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In Islamic belief, Maalik (Arabic: مالك / mālik) denotes an angel in Hell (Arabic: جهنم / jahannam) who guards the Hellfire, assisted by 19 mysterious guardians known as الزبانية / az-zabānīya. In the Qur'an, Maalik is mentioned in Sura 43:77, telling the wicked who appeal to him that they must remain in Hell because "they abhorred the truth when the truth was brought to them."
According to Islamic legendary tradition, Muhammad was taken to see Heaven and Hell, and there, he saw Maalik, and was shown a glimpse of the suffering of the people of Hell. The Qur'an itself does neither explain nor specifically describe the origin, purpose or character of Maalik.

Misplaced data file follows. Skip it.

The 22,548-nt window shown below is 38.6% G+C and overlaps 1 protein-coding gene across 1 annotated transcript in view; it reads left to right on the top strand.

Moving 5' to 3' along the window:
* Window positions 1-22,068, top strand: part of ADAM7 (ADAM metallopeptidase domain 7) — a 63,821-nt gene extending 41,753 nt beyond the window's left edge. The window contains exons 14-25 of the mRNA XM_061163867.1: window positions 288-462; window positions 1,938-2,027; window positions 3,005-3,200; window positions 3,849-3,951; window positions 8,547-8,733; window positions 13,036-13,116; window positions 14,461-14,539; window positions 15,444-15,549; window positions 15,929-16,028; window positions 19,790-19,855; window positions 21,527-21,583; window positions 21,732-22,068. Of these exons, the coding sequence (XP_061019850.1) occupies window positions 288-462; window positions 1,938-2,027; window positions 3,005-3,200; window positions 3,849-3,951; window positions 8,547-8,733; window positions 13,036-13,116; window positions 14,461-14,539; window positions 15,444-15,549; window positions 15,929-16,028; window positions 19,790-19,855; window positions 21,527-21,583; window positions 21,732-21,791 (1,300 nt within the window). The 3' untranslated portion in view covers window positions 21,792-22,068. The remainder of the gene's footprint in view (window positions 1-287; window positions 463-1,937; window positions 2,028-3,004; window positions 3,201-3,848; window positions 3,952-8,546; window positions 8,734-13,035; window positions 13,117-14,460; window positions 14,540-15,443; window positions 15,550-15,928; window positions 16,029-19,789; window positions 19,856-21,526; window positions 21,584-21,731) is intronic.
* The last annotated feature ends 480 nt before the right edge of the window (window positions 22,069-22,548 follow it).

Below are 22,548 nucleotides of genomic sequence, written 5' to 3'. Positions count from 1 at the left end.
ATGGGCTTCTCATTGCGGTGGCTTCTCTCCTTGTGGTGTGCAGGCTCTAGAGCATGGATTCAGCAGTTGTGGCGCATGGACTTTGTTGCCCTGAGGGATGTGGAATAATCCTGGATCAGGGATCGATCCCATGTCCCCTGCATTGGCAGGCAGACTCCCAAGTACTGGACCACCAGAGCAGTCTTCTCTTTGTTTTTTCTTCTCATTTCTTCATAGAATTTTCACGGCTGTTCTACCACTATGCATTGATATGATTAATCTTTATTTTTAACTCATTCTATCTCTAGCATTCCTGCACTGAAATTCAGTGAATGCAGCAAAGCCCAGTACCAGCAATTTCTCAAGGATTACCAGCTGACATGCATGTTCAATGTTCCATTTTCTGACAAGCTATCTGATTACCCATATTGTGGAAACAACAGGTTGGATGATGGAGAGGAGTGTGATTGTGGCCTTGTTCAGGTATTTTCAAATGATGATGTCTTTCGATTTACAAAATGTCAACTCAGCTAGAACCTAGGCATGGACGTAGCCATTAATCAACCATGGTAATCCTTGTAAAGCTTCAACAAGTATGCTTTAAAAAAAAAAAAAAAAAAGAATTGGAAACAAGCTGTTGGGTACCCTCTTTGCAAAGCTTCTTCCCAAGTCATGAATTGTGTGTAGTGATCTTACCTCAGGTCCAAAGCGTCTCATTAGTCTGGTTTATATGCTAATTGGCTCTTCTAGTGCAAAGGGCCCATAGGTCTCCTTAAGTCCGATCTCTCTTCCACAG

In modern comparative religion studies, Maalik is associated with and/or derived from Moloch, an ancient god of the Phoenicians and Canaanites mentioned in the Book of Deuteronomy and the Book of Leviticus. In the Hebrew Bible, Gehenna (Rabbinical Hebrew: גהנום / gehinnom; Arabic: جهنم / ǧahannam) was initially where apostate Israelites and followers of various Baalim and Caananite gods, including Moloch, sacrificed their children by fire (2 Chr. 28:3, 33:6; Jer. 7:31, 19:2–6).
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